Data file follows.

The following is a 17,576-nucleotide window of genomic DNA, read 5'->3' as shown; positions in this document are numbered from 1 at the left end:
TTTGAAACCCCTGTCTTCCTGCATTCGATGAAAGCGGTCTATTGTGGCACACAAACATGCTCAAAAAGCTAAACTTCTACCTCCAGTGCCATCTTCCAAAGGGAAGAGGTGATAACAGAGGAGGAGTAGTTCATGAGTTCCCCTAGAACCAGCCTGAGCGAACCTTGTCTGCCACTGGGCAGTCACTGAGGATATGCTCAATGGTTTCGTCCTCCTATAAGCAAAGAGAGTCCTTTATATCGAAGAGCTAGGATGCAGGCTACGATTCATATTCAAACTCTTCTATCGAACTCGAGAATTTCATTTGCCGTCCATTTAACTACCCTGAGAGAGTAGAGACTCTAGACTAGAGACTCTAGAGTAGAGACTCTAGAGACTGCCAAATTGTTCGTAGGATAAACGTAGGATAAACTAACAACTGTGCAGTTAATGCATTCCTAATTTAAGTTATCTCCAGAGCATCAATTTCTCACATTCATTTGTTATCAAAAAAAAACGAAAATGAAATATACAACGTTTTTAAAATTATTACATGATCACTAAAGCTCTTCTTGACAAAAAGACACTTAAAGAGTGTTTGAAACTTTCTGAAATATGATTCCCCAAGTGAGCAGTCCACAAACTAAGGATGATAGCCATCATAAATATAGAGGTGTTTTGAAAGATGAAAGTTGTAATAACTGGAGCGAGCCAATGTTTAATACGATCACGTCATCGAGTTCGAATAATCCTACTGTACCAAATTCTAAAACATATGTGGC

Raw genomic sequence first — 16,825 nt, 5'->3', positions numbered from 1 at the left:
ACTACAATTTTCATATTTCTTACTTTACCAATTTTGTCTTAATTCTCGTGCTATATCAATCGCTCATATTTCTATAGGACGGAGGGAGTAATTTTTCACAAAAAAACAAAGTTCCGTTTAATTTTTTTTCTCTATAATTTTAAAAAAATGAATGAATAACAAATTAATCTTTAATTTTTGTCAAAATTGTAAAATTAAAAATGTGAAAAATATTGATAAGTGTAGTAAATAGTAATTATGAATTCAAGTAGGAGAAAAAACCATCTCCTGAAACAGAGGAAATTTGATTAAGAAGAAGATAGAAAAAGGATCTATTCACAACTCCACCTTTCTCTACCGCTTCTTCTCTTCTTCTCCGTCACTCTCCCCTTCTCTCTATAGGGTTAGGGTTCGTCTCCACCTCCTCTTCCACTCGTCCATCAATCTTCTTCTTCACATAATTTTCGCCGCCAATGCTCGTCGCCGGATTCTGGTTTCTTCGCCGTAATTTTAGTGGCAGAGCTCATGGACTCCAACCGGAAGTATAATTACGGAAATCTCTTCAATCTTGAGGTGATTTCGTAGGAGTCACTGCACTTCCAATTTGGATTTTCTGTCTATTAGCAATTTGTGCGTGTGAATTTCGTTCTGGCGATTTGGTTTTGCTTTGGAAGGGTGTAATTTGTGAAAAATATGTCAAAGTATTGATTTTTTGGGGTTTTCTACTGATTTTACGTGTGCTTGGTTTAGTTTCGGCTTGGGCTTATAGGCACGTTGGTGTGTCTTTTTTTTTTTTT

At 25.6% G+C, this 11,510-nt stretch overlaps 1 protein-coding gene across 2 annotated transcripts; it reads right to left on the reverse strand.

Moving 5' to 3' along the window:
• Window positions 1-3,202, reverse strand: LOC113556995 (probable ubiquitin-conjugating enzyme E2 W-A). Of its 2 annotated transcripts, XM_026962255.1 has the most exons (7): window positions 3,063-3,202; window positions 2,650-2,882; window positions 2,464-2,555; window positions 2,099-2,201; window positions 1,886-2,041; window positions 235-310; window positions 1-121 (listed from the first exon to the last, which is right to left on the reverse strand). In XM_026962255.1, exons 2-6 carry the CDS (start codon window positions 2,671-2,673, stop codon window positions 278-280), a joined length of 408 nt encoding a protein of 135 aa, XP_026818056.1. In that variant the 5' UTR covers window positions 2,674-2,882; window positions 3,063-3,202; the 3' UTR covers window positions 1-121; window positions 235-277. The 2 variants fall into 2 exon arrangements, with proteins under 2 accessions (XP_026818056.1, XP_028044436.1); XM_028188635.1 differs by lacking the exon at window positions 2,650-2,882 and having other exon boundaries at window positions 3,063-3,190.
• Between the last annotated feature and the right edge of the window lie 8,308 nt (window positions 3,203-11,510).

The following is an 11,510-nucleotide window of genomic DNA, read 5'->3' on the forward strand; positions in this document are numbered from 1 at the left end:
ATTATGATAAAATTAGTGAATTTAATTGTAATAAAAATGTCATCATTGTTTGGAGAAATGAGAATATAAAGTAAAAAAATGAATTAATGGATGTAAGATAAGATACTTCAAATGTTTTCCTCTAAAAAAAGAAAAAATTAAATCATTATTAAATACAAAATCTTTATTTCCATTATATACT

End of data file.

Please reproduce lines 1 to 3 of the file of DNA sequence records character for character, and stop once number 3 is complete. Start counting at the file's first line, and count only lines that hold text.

The following is a 17,576-nucleotide window of genomic DNA, read 5'->3' as shown; positions in this document are numbered from 1 at the left end:
TTTGAAACCCCTGTCTTCCTGCATTCGATGAAAGCGGTCTATTGTGGCACACAAACATGCTCAAAAAGCTAAACTTCTACCTCCAGTGCCATCTTCCAAAGGGAAGAGGTGATAACAGAGGAGGAGTAGTTCATGAGTTCCCCTAGAACCAGCCTGAGCGAACCTTGTCTGCCACTGGGCAGTCACTGAGGATATGCTCAATGGTTTCGTCCTCCTATAAGCAAAGAGAGTCCTTTATATCGAAGAGCTAGGATGCAGGCTACGATTCATATTCAAACTCTTCTATCGAACTCGAGAATTTCATTTGCCGTCCATTTAACTACCCTGAGAGAGTAGAGACTCTAGACTAGAGACTCTAGAGTAGAGACTCTAGAGACTGCCAAATTGTTCGTAGGATAAACGTAGGATAAACTAACAACTGTGCAGTTAATGCATTCCTAATTTAAGTTATCTCCAGAGCATCAATTTCTCACATTCATTTGTTATCAAAAAAAAACGAAAATGAAATATACAACGTTTTTAAAATTATTACATGATCACTAAAGCTCTTCTTGACAAAAAGACACTTAAAGAGTGTTTGAAACTTTCTGAAATATGATTCCCCAAGTGAGCAGTCCACAAACTAAGGATGATAGCCATCATAAATATAGAGGTGTTTTGAAAGATGAAAGTTGTAATAACTGGAGCGAGCCAATGTTTAATACGATCACGTCATCGAGTTCGAATAATCCTACTGTACCAAATTCTAAAACATATGTGGC

Raw genomic sequence first — 16,825 nt, 5'->3', positions numbered from 1 at the left: